Add-On Hydrogen Fuel Systems Improving Fast
The next generation of hydrogen fueling (HHO) systems is proving itself on everything from ATV's to diesel trucks, says Dan Delasantos, HHO technology writer and entrepreneur. It includes not only a refinement of technology, but a focus on production of a specific hydrogen isomer.
"The technology is improving on a daily basis," he says. Delasantos recently reviewed HHO equipment for use on ATV's and other off-road recreational equipment for Sand Sports magazine. He has also written extensively about using the technology in diesel pickups.
He notes that glass jars and steel wool hydrogen-generating units are being replaced with titanium and stainless steel plates. Efficiency can be greatly improved by adding a pump to push hydrogen bubbles off plates and a control device, like a Pulse Width Modulator, to define the amount of amperage a cell can draw from the battery.
Even new cars with their full array of sensors can use hydrogengenerators equipped with devices like the new Volo FS2-HHO circuit plug-in.
Delasantos has tested many of the new technologies. Until recently, he was part of a company perfecting titanium plates (Smactanium brand) adapted for everything from ATV's to diesel trucks. The death of a cousin/partner has put the business on hold. However, Delasantos says the industry is definitely not on hold.
"If I was buying an HHO unit now, I would probably go with one from Central Valley HHO," he says. "They use stainless steel plates that won't corrode," he says. "We had higher mileage with theirs than with our titanium unit."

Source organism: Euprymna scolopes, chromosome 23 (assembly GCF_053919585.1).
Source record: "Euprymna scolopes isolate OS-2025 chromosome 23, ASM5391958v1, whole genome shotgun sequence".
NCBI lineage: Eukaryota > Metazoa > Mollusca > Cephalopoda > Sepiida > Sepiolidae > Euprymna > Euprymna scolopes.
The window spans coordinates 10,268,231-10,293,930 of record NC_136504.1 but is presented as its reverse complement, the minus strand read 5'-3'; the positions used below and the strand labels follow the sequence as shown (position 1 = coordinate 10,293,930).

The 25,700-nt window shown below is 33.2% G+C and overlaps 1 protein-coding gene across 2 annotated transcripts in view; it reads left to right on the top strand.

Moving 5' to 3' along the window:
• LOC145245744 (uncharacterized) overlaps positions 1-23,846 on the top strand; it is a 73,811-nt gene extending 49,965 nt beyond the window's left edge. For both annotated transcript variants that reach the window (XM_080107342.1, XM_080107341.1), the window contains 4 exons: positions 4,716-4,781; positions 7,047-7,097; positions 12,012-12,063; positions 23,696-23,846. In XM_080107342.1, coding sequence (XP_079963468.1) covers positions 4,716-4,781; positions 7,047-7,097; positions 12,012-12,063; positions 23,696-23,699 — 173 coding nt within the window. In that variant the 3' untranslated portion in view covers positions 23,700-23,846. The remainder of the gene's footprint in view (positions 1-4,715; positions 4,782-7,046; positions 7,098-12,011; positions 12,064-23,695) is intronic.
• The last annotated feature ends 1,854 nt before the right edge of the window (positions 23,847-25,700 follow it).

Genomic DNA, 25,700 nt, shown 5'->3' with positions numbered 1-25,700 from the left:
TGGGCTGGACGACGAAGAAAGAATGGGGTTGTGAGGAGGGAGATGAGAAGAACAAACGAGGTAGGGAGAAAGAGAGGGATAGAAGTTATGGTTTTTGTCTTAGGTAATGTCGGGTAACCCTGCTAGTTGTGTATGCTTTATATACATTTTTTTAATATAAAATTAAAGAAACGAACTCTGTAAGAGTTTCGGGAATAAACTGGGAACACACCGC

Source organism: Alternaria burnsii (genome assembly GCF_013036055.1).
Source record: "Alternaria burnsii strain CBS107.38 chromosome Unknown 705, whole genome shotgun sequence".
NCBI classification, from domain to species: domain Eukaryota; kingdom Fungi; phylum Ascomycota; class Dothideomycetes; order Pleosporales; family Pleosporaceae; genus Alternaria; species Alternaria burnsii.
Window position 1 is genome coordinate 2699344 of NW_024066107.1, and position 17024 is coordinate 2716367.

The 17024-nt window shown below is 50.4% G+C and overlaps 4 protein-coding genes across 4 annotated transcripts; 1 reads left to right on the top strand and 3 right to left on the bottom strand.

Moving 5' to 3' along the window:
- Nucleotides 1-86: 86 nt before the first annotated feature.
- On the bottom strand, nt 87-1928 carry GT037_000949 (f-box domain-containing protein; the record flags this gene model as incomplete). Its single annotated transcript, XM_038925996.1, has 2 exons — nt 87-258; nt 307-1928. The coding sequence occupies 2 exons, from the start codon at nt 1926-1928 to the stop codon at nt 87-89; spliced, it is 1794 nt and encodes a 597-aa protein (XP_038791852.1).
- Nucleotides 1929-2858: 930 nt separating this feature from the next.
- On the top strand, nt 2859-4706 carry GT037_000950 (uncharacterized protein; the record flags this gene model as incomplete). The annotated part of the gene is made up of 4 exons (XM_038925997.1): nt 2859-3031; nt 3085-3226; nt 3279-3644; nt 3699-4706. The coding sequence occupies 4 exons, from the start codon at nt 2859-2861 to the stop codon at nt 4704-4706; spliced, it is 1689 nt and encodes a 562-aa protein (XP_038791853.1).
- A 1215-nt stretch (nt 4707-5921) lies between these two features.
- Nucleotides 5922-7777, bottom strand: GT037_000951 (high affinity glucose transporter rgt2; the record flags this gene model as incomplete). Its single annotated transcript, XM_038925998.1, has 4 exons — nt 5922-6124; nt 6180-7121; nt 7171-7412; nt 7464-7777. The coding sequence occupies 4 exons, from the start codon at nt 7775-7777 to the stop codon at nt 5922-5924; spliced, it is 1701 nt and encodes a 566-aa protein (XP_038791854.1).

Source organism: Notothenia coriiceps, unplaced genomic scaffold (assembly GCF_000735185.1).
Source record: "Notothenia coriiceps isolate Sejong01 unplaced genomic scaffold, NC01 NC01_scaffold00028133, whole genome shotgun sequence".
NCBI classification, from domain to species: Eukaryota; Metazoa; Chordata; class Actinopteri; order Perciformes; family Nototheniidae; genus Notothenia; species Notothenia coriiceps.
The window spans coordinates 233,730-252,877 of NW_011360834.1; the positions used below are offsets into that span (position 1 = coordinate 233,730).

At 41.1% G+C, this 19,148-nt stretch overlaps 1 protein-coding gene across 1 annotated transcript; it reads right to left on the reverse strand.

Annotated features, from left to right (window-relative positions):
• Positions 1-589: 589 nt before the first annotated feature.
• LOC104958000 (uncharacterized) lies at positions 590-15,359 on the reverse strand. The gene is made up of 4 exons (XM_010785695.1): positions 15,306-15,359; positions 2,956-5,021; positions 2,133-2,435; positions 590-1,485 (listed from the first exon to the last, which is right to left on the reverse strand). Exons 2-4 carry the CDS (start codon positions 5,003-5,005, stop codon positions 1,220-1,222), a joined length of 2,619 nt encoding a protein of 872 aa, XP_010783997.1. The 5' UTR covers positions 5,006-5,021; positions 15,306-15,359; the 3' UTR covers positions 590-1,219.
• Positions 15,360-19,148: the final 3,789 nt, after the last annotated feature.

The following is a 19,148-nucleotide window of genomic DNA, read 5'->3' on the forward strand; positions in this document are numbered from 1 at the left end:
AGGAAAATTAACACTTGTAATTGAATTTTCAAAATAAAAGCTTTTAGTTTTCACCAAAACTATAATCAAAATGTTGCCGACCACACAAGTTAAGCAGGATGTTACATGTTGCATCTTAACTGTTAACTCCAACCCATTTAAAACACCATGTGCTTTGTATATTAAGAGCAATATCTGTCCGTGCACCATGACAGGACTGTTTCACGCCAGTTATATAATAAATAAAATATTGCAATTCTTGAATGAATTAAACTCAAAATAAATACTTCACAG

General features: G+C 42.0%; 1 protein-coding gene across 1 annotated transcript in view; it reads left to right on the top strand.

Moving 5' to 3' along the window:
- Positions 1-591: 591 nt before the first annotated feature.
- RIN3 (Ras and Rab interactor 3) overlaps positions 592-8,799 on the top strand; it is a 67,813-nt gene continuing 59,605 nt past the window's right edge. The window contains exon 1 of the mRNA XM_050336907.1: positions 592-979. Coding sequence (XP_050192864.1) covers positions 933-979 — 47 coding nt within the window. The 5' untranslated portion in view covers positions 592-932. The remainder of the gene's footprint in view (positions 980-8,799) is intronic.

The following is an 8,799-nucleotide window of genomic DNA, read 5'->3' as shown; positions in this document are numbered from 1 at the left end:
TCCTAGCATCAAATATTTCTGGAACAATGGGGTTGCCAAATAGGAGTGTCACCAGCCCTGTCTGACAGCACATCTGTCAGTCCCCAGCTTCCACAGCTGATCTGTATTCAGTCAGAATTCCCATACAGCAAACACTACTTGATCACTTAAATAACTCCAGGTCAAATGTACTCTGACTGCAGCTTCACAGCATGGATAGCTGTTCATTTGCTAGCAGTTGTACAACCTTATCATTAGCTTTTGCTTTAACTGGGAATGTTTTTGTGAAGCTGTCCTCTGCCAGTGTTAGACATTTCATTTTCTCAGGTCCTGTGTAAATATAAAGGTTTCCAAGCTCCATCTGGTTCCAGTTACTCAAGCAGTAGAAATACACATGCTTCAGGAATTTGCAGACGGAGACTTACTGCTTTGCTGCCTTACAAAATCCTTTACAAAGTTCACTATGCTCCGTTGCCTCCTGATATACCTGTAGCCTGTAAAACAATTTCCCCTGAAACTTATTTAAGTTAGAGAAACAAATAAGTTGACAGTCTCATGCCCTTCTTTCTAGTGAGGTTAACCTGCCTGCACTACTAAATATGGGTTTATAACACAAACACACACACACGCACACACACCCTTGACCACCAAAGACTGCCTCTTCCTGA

Delasantos acknowledges that judging mileage on an off-road machine is difficult. However, he tested HHO units on ATV's in Arizona where on-road use is allowed. He says the most easily recognized benefit is the power boost.
Whether on a 4-wheel ATV or a 6-wheel diesel pickup, he says the power boost can be substantial. "We had a unit on a 2003 Duramax dually, and we were spinning our tires," he says. "We put a Central Valley unit on, and though they advertise a 10 to 35 percent increase in power, we experienced more."
Delasantos went from a base of 17 mpg to 24 mpg with the HHO. Towing an 18,600-lb. payload gave a base mileage of 9 mph. With the HHO on, he recorded a 15.5 mpg average.
"After years of research it has been discovered there are ways of producing the two different hydrogen fuels," says Delasantos. He is referring to the orthohydrogen isomer with added oxygen, referred to as hydroxy gas, versus the parahydrogen isomer. Both are considered fuel additives to enhance the combustion of fuel. However, while 98 percent of fuel cells make parahydrogen, orthohydrogen has four times the strength, says Scott Smith, Central Valley HHO.
"That's why we're getting greater gain with our equipment," he says. "We're producing a higher quality gas. We have two-liter diesel engines getting a 38 percent increase in mileage and drawing only 5.6 amps." Smith says other benefits of the hydroxy effect include reduced NOX (nitrous oxide) emissions, increased horsepower and longer engine life. However, none of these improvements with hydroxy fuel would be possible, he says, without new generation HHO electronics.
"It took us two years to perfect our electronics to control hydrogen production," he says. "Now we're doing every kind of engine from scooters to stationary engines for agriculture and getting into marine applications. I know an Australian farmer who is saving 33 percent on fuel since adding an HHO unit to a large forage chopper." Central Valley HHO is a manufacturer that markets its products through distributors listed on the company website.